GP You got started to psychology reading Freud, which you initially studied in a course on rhetoric. I know you appreciated very much his writing style, but what about his theories? Did they convince you since the beginning?
PE No they did not. Of course some of his ideas are so fundamental that no one can study human beings without subscribing to them: many of our most important actions are motivated by processes we are unaware of; sexuality has very important role in understanding much of human behavior; early experience has a profound effect on personality. But many of the specifics of his theory I do not subscribe to. And he had a very meager account of emotions.
GP Dr. Martin Seligman, often says in his books that Freudian psychology is too pessimist, because mainly focalized on treatment of pain and disease. On the contrary, positive psychology looks at prevention of diseases, reachable also through the state of well-being. Do you think it might be useful ‘wearing’ positive facial expressions, to become more optimist and confident?
PE I doubt that putting on a positive expressions will change the quality of life; and, most people can not voluntarily activate one of the two critical muscles for enjoyment, orbicularis oculi,
GP You said that you have been interested to psychology as a young man because, in some way, you ‘wanted to change the world’ :psychotherapy was a way to resolve, or at least to alleviate the problems of humanity. Now you said you’ve changed your mind. Why? Is there anything else in the world that could carry out this task ?
PE I came to believe that more could be accomplished in understanding the causes of suffering from research than by treatment. Both are important, but I thought my talents would be
better deployed on research.
GP Your long lasting research on facial expression has actually created a new science on this subject, science which, in theory, is possible to teach to everybody… Could this new skill help people to really improve their human relations?
PE I hope so. It can certainly help to better understand how others are feeling. It is harder to understand our own feelings, but I have written about that in my most recent book EMOTIONS REVEALED.
GP You said in human expressions there are the ‘themes’, which are the universal expressions and the ‘variations’ which are culture-specific. What are the ‘variations’ that typically belong to Italian people?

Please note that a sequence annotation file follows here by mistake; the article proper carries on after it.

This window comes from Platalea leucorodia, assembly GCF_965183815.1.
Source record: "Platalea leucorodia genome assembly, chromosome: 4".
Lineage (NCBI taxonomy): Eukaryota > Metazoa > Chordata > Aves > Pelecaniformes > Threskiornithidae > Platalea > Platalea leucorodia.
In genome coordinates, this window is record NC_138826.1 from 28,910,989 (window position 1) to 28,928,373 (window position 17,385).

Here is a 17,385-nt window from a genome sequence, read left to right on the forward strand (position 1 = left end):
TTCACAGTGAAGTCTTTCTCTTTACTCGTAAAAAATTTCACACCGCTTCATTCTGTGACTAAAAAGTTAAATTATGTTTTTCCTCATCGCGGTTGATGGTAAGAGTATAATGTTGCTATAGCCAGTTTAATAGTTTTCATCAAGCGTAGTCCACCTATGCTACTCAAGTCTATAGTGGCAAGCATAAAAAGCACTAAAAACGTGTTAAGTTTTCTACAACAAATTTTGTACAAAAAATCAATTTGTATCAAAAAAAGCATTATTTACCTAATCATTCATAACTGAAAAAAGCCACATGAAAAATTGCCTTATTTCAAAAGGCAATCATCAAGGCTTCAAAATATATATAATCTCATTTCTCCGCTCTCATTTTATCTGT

PE I wish I had spent enough time in Italy to know that.
GP Recently some scientists have asserted of being ready for the transplant of the human face: should this be really possible, the expressions on such a face are to be considered typical of the new owner (which moves his muscles following his habits) or essentially due to the anatomic feature of the person dead, whose face has been transplanted?
PE What creates the exressions are various centers in the brain; so unless the brain is transplanted the same expressions would appear.
GP In your research on facial expressions you surely have faced the blushing phenomenon: not a proper expression, but something that usually make people think that the person interested might be ‘guilty’, or at least ‘involved’. Is the ‘common sense’ right when states such a belief ?
PE Blushing Darwin said occurs when there is undue or unwarranted attentention by others to one self. blushing occurs with praise; or when a make causes others to notice what one has done incorrectly.
GP How much influence have family-life, education, general atmosphere in which you grow up in settling down your typical expressions? Is it possible to change them as an adult?
PE Very good questions but we dont know the answers.
GP You are Advisor to both the American Defense Department, the Pentagon, and the artists who design cartoons… What gives you a greater satisfaction?
PE I enjoy the work with the animators, helping them better entertain. The work with the Defense Department is aimed at saving lives by better detecting terrorists, and although my help is only a tiny contribution, saving lives is more important.
Who is PAUL EKMAN?
Paul Ekman, Ph.D. is Professor (Emeritus) of Psychology at University of California, San Francisco. Ekman is a world-renowned expert in emotional research and nonverbal communication, particularly for his studies on emotional expression and the corresponding physiological activity of the face. His research has been supported by the National Institute of Mental Health for 46 years.
Contrary to the belief of some anthropologists, as Margaret Mead, Ekman found that most facial expressions and their corresponding emotions are not culturally determined, but are presumably biological in origin, as Charles Darwin had once theorized. Ekman’s finding is now widely accepted by scientists. Expressions he found to be universal included anger, disgust, fear, joy, sadness and surprise.
Ekman also reported facial “microexpressions” that he claimed could be used to reliably detect lying, in an effort called the Diogenes Project. He also developed the Facial Action Coding System (FACS) to taxonomize every conceivable human facial expression.
His latest book is Emotions Revealed (Times Books, April, 2003).
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